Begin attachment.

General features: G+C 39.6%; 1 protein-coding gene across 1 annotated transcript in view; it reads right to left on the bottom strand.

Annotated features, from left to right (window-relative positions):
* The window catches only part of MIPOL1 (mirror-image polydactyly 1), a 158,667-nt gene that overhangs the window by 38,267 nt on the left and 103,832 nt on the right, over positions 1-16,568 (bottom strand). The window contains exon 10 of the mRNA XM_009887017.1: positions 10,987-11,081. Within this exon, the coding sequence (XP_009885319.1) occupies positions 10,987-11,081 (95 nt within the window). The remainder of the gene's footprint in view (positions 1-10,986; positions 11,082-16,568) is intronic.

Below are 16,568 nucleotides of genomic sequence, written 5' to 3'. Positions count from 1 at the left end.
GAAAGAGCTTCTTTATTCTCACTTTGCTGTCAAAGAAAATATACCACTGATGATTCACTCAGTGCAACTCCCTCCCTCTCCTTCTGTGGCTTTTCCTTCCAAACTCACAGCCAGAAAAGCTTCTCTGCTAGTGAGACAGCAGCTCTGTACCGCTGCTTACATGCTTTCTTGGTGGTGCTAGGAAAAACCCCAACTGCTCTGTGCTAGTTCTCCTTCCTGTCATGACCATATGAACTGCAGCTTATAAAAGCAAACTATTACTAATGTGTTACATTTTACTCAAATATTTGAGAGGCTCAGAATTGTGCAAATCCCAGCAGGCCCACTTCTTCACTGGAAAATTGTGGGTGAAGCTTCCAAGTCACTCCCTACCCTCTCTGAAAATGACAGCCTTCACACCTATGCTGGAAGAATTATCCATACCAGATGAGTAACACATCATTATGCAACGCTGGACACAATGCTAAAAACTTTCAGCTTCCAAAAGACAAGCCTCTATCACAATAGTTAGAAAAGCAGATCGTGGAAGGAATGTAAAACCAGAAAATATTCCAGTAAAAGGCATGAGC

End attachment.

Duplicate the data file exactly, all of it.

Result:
General features: G+C 39.6%; 1 protein-coding gene across 1 annotated transcript in view; it reads right to left on the bottom strand.

Annotated features, from left to right (window-relative positions):
* The window catches only part of MIPOL1 (mirror-image polydactyly 1), a 158,667-nt gene that overhangs the window by 38,267 nt on the left and 103,832 nt on the right, over positions 1-16,568 (bottom strand). The window contains exon 10 of the mRNA XM_009887017.1: positions 10,987-11,081. Within this exon, the coding sequence (XP_009885319.1) occupies positions 10,987-11,081 (95 nt within the window). The remainder of the gene's footprint in view (positions 1-10,986; positions 11,082-16,568) is intronic.

Below are 16,568 nucleotides of genomic sequence, written 5' to 3'. Positions count from 1 at the left end.
GAAAGAGCTTCTTTATTCTCACTTTGCTGTCAAAGAAAATATACCACTGATGATTCACTCAGTGCAACTCCCTCCCTCTCCTTCTGTGGCTTTTCCTTCCAAACTCACAGCCAGAAAAGCTTCTCTGCTAGTGAGACAGCAGCTCTGTACCGCTGCTTACATGCTTTCTTGGTGGTGCTAGGAAAAACCCCAACTGCTCTGTGCTAGTTCTCCTTCCTGTCATGACCATATGAACTGCAGCTTATAAAAGCAAACTATTACTAATGTGTTACATTTTACTCAAATATTTGAGAGGCTCAGAATTGTGCAAATCCCAGCAGGCCCACTTCTTCACTGGAAAATTGTGGGTGAAGCTTCCAAGTCACTCCCTACCCTCTCTGAAAATGACAGCCTTCACACCTATGCTGGAAGAATTATCCATACCAGATGAGTAACACATCATTATGCAACGCTGGACACAATGCTAAAAACTTTCAGCTTCCAAAAGACAAGCCTCTATCACAATAGTTAGAAAAGCAGATCGTGGAAGGAATGTAAAACCAGAAAATATTCCAGTAAAAGGCATGAGC